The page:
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Six Ancient Coins Barely Legible. Worth Restoration? If So How?

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Valued Member

United States
471 Posts
 Posted 05/15/2019  10:28 am Show Profile   Bookmark this topic Add ccobb to your friends list Get a Link to this Message
Apologies if orientation is incorrect!

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Pillar of the Community
United Kingdom
4208 Posts
 Posted 05/15/2019  5:38 pm  Show Profile   Bookmark this reply Add Ben to your friends list Get a Link to this Reply
'Restoration' is a tricky term, and doesn't really have any 'appropriate' use for ancient coins. A 'restored' coin sort of implies smoothing or tooling (i.e. recutting the details of the coin) - a practice that is usually considered to ruin the authenticity of the coin/

For ancient coins, 'restoration' is better substituted for 'conservation' - usually nothing more than removing surface dirt, which can be achieved by a long soaking in olive oil - usually measured in months, sometimes in years. These coins appear to have already been cleaned - in fact, a little over cleaned, as some metal is showing through. I would leave them as is - the exposed metal will darken over time and I doubt much more would be revealed, even with professional cleaning.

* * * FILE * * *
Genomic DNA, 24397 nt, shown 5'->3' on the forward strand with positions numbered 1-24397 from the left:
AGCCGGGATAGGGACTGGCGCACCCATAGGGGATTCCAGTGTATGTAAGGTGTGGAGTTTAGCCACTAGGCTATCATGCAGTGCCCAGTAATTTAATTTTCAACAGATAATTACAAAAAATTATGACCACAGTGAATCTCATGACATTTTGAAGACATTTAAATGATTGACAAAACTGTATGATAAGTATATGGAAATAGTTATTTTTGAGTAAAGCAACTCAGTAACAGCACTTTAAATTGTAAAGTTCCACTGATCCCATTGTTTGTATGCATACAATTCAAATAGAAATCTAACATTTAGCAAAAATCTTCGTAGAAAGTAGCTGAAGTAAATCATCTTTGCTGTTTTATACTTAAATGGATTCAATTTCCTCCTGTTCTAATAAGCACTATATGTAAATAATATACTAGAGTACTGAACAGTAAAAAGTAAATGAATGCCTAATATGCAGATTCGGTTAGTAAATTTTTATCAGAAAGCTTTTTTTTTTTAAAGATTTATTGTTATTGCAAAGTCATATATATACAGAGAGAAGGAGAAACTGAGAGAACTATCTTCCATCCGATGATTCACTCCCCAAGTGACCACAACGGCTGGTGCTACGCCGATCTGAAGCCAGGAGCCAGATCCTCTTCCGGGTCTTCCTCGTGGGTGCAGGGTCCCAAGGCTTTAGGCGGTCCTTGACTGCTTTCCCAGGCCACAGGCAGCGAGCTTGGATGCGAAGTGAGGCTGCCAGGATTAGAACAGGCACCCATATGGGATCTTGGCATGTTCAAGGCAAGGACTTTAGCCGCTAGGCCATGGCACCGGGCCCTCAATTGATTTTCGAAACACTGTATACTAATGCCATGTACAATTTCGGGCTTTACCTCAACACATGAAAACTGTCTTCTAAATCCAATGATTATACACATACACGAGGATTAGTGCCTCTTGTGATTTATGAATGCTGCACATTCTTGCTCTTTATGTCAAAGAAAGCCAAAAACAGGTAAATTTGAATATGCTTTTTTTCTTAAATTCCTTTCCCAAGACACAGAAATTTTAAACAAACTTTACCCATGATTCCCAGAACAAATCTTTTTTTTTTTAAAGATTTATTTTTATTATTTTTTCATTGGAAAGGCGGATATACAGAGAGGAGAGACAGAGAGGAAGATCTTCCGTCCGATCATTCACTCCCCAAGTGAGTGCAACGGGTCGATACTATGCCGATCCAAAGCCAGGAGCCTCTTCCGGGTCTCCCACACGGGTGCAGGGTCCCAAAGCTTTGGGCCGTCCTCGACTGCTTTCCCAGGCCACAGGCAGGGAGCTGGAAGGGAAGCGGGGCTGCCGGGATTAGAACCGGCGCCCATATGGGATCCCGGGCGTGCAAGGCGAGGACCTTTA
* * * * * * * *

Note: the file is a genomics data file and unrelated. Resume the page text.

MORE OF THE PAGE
They aren't too shabby either, I think there is a lot to see on these:

#1 is Constantius II, the reverse reads FEL TEMP REPARATIO (Happy times have been returned) and shows a roman soldier spearing a barbarian falling from a horse (this is the 'Fallen Horseman' reverse type).

#2 is Constantine the Great, the reverse reads DN CONSTANTINI MAX AVG / VOT XX.

#3 is Valens, the reverse reads SECVRITAS REIPVBLICAE (Security of the Republic - but earlier in the century, this same reverse would have read more along the lines of 'carefree republic' - how times changed in the late empire...). Star over F / M was issued from Siscia.

#4 is Constantius II again, but I can't make out what is written inside the wreath (VOT / ? / MVLT... / ?)

#5 I can't make out, but it looks like something might be identifiable from a better picture.

#6 is another Constantius II fallen horseman. Looks like the mint mark (bottom of the reverse) might still be there too, if you can get a picture.
Pillar of the Community
3158 Posts
 Posted 05/15/2019  7:49 pm  Show Profile   Bookmark this reply Add oriole to your friends list Get a Link to this Reply
@ben is right. For fairly worn coins like yours, you cannot do much better-and they can mostly be attributed.
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